Farmed Vs Wild Salmon – Cost & Availbility
In our previous post we wrote about the culinary attributes of both farm-raised and wild salmon. But, there are other factors to consider when choosing which salmon to buy at the store, such as cost and seasonality.
What’s the price difference: farmed salmon vs wild salmon?
There are salmon farms with industry-leading practices that produce premium fish, and those fish do fetch higher market prices. Make sure to learn more about the farm’s standards and practices, and if you see something that seems too good to be true from a cost standpoint, it likely is.
With wild salmon, price is largely a supply and demand issue. Fresh, wild salmon is generally more expensive than farmed salmon because demand exceeds supply. There are five major wild salmon species that are sold commercially, and all at differing prices based on their quality, the region they were caught, the fishing method used, the time of year they were caught, and how they were handled, processed, and delivered to the market. Generally, wild salmon can cost 3-4 times more per pound than farmed salmon.
What is the availability of farmed salmon vs wild salmon?
The biggest difference between the two is fresh, farmed salmon is always available regardless of the time of year. Typically, fresh, wild salmon is only available in the spring and summer months, but there are some exceptions to this (previously frozen wild sockeye salmon can almost always be found at grocery stores).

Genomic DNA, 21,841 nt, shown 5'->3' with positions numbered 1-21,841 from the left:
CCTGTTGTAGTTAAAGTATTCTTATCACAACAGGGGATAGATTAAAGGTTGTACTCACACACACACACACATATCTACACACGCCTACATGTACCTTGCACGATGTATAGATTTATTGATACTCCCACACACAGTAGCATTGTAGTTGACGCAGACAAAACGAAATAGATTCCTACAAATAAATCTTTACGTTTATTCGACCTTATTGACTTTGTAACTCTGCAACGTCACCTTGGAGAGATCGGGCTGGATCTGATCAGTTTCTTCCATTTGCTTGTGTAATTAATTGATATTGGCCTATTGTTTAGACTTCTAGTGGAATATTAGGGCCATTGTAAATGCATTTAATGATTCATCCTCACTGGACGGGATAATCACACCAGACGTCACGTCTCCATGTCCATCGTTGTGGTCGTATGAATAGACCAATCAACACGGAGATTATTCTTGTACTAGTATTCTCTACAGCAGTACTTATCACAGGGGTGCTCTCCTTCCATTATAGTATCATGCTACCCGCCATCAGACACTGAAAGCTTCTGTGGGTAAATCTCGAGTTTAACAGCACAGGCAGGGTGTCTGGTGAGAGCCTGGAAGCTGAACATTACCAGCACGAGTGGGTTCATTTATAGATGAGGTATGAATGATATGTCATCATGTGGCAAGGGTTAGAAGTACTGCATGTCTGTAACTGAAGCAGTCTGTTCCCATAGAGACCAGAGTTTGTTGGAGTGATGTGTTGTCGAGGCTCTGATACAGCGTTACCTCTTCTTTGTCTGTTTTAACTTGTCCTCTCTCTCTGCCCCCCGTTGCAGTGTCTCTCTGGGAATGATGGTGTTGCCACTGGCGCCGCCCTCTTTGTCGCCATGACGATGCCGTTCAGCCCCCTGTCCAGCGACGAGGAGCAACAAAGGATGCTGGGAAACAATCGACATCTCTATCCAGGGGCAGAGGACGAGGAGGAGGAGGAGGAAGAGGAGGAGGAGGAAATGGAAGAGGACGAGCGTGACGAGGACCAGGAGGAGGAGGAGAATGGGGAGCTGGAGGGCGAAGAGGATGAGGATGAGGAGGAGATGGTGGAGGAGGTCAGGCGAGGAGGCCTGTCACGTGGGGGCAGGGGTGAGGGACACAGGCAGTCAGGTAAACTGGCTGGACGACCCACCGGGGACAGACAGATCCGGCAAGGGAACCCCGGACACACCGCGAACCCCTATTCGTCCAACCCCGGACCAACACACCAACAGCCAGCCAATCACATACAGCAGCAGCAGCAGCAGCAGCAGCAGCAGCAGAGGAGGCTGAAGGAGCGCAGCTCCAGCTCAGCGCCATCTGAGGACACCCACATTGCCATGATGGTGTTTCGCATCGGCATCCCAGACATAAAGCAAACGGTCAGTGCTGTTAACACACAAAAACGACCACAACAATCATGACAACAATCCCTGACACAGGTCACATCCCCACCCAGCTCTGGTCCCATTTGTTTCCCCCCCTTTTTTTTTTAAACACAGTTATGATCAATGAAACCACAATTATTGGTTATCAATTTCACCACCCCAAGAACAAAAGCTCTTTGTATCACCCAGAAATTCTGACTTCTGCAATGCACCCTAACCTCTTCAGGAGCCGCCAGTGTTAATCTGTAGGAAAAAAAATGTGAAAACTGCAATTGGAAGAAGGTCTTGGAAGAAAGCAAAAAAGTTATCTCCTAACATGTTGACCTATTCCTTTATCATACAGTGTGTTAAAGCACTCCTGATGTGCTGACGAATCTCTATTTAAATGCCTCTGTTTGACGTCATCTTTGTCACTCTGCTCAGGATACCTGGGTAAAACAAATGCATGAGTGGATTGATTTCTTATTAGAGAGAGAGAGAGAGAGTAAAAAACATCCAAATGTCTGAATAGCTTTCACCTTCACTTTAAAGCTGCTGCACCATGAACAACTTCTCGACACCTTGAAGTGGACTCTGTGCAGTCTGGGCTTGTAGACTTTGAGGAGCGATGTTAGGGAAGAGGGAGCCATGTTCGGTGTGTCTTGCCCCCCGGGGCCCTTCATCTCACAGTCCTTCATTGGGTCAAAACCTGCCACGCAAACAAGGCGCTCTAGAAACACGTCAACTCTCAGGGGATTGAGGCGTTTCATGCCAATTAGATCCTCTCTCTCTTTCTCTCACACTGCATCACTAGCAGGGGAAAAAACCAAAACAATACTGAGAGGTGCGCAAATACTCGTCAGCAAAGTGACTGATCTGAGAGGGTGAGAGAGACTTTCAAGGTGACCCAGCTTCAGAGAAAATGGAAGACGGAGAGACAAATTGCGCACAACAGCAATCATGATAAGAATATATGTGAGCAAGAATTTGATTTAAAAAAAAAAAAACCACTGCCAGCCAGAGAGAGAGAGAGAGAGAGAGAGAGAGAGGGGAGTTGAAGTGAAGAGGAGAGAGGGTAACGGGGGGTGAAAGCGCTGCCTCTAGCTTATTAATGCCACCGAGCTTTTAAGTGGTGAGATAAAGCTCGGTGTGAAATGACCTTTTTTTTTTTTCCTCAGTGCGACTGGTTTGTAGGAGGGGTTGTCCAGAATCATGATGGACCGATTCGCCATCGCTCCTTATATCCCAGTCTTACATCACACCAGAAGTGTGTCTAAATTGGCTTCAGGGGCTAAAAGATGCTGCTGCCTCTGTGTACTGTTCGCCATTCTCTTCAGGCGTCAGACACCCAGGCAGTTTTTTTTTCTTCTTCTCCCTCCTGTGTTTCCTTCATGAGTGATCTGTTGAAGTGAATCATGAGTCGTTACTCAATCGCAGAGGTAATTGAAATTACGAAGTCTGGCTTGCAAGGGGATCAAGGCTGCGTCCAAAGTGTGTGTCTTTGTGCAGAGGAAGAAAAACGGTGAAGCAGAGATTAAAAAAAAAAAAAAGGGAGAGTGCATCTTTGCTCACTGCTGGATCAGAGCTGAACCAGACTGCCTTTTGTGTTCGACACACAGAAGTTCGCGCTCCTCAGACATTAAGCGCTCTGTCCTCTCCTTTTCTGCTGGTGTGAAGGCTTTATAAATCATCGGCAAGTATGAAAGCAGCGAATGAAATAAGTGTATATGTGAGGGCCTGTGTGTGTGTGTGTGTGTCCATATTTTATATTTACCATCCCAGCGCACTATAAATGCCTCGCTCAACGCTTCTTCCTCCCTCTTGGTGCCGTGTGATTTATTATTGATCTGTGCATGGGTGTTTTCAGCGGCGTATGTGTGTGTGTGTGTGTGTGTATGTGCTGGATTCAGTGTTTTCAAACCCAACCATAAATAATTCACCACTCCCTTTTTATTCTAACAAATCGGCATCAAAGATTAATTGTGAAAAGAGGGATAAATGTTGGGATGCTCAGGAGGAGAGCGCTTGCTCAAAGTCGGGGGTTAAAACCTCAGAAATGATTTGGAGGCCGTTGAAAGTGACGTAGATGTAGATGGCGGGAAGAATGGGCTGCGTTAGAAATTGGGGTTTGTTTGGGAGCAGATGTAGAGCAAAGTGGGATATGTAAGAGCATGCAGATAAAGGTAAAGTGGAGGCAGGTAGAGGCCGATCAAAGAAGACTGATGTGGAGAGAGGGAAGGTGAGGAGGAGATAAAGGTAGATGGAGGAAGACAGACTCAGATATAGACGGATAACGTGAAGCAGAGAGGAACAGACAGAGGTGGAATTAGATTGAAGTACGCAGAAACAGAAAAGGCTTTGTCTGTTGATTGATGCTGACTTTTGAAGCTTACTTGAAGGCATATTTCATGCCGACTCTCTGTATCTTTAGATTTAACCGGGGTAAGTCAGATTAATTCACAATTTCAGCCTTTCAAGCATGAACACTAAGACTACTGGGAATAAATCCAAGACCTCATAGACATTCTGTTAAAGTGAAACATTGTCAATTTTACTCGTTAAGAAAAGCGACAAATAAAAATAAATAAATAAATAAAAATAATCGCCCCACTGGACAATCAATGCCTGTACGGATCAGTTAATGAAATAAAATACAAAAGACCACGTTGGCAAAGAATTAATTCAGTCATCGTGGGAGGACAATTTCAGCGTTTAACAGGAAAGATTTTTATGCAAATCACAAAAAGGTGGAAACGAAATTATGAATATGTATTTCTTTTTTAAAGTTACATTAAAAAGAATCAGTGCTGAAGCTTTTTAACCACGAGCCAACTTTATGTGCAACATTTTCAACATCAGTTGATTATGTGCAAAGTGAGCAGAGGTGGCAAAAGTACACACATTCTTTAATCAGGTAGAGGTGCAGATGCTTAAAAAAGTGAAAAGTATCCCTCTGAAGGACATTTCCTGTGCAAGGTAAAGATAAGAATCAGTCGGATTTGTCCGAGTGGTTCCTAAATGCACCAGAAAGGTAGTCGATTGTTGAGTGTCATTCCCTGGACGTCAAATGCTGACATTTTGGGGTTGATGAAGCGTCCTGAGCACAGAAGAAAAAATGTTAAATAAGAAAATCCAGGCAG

Overall Cost and Availability:
- Generally lower price
- Available year-round (fresh and frozen)
- Only a few salmon species are farmed in large numbers (Atlantic & King), although there is a small production of other salmon species
- Longer shelf life
- Generally higher cost
- Available Seasonally (spring & summer) – unless previously frozen or frozen
- Greater number of species available during the season
- Not always available in local grocery stores even during season, due to the generally high demand
- Shorter shelf life
Teriyaki Salmon The salmon we source are raised by Arnarlax, an off-shore farm in Iceland that’s certified sustainable by the Aquaculture Stewardship Council. Packed with Omega-3s (essential fatty acids we have to derive from our diets), Icelandic salmon is as good for us as it is tasty. The salmon raised by Arnarlax is firm with great intramuscular fat and a medium flake, making it [...]
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